Thanks to Ann and Helen, Joanne, Jenny, Brian, Blair and Angus at Shetland Archives, Davie a’Hammar, Stuart and Kathy, the people of Hillswick and beyond, and the folk I will never be able to thank enough, Mary and Les and The Sinclairs.

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Jenny Gilbertson, a study of her films (1932-34)

Hillswick 15Oct15 showShetland Moving Image Archive, Scottish Screen, Shetland Film Club and myself have teamed together to hold two screenings of Gilbertson’s early films with the hope of being able to identify the people and places that featured in these films.

There are

Sunday 11th Oct 1.15pm (for 1.45pm start) – 4pm at Shetland Museum and Archive, Lerwick for a screening of Rugged Island

Thursday 15th Oct 7 pm (for 7.10pm start) – 10pm  at the Hillswick Hall for a screening of Cattle Sale, Da Makkin o’ a Keshie, In Sheep’s Clothing, Scenes from a Croft Life (also known as From Hillside to Home– apologies for the error in the poster) and A Crofters Life in Shetland. And if we’ve time the first few scenes of  Rugged Island.

In my research I have been trying to piece together information about the making of these films so we’re hoping these events yield all sorts of information and stories about Jenny Gilbertson, these films and the cinematic making of history in and around Hillswick in the 1930s.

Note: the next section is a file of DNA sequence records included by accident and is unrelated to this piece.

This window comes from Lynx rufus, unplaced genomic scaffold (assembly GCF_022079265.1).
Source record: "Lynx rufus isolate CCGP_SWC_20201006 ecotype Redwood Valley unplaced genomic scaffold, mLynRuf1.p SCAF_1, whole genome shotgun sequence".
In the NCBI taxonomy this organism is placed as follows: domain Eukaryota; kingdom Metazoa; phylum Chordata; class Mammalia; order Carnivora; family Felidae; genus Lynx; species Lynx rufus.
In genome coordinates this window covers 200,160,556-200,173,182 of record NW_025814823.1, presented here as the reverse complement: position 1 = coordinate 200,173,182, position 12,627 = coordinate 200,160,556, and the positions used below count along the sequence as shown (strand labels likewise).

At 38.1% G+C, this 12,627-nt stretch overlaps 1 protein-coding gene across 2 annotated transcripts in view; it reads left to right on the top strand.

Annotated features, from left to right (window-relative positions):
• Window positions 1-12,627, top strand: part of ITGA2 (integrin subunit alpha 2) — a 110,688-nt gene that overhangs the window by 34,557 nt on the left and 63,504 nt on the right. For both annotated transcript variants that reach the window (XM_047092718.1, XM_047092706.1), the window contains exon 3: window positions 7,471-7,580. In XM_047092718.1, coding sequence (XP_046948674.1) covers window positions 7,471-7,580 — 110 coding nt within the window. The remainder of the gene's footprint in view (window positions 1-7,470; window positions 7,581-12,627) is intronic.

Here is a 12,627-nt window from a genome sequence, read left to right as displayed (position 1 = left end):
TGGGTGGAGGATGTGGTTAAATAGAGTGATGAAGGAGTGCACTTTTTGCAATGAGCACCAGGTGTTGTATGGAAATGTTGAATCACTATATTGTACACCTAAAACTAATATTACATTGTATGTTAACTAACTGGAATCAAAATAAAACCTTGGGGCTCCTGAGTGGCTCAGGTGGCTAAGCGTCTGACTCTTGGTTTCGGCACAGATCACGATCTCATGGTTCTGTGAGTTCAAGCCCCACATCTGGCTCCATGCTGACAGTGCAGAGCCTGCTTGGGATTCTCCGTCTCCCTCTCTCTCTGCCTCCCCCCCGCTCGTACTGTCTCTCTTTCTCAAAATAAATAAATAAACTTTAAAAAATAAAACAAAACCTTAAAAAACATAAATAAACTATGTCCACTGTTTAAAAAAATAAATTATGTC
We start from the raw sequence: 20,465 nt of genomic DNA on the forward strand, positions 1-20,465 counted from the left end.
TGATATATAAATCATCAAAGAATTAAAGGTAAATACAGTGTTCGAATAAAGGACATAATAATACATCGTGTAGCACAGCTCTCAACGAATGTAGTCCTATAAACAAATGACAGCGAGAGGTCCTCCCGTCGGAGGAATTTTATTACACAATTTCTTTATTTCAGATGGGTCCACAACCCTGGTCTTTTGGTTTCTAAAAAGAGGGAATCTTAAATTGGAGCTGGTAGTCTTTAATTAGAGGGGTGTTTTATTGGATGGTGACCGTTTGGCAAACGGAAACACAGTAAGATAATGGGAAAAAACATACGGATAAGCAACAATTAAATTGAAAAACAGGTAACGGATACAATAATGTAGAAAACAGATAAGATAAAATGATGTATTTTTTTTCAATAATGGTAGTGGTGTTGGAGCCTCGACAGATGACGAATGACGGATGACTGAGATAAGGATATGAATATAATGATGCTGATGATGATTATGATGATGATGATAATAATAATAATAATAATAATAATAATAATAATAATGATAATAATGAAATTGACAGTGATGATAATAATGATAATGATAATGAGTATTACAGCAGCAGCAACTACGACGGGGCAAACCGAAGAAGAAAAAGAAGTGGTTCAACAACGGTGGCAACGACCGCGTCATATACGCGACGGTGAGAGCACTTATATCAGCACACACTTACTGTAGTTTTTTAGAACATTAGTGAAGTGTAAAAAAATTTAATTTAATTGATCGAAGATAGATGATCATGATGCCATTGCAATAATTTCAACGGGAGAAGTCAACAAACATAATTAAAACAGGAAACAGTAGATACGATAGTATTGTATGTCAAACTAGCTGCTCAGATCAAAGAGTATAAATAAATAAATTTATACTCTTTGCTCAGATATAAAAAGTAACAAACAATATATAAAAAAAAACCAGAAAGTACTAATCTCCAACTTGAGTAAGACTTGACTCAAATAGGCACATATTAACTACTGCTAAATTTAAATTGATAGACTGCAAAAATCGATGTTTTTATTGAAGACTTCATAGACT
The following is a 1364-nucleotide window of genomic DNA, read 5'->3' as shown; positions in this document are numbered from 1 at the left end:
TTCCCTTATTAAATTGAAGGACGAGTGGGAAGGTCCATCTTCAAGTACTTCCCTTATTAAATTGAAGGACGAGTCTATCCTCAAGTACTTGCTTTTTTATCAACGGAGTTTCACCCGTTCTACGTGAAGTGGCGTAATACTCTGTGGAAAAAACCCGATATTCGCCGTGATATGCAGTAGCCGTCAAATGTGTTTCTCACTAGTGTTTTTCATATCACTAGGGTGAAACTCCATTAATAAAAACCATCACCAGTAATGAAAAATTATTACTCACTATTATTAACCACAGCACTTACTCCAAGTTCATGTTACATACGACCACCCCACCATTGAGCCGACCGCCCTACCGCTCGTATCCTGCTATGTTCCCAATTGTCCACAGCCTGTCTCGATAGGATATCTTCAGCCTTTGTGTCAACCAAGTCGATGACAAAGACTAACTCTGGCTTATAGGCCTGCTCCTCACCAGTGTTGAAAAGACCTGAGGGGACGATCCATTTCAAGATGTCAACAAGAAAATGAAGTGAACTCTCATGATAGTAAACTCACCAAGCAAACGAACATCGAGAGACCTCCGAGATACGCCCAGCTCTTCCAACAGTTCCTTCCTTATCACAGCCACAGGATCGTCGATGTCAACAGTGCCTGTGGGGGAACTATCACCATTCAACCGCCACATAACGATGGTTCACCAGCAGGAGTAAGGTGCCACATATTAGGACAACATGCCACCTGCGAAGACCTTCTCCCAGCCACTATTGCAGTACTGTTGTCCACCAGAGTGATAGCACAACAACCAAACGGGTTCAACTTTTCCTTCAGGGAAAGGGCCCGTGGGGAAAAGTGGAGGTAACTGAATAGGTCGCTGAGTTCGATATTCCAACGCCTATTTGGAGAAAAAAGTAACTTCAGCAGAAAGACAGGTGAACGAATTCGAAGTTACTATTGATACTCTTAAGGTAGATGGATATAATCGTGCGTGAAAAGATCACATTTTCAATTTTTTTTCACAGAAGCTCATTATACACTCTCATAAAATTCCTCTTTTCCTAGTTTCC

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Jenny Gilbertson: how she lived her life and got her shot

When I saw the Shetland documentary filmmaker Jenny Gilbertson’s film Rugged Island I was 36 and went home to ask my mother who was Jenny Gilbertson? She was surprised I was asking. “That’s Heather and Ronas’ granny.” I had had no idea this small Shetland woman who had given me bread and jam as I sat on her wall at Exnaboe aged 8 was one of the first female documentary filmmakers in the world.

I have since learned there is more to her than just being a female first. She was unique in that she did everything (from camera to direction to editing to distribution) herself. Moreover, living amongst her subjects and in her characteristically slow, gentle way, she captured times, places and people – first in pre-war, pre-oil Shetland, and then in the North West Territories of Arctic Canada – that soon after forever changed.

Jenny Gilbertson’s films span the 30s to the 70s and show a deep empathy and profound respect for those who toiled with the land or the ice for survival. That she was staying with and filming the Inuit people 720 miles North of the Arctic circle whilst in her seventies is evidence of the spirited way in which she lived her life and got her shot.

I am writing this book as a thank you to Jenny for helping me find my own way – and my own time – in making films. And I am writing it to correct a wrong. If you read into the history of documentary filmmaking you are unlikely to find mention of her name or her work. Whether this was because she was an outsider or a woman, I don’t yet understand. But 25 years after her death it’s a good time to study her life and how she honestly but beautifully documented the meaning of ordinary faraway lives.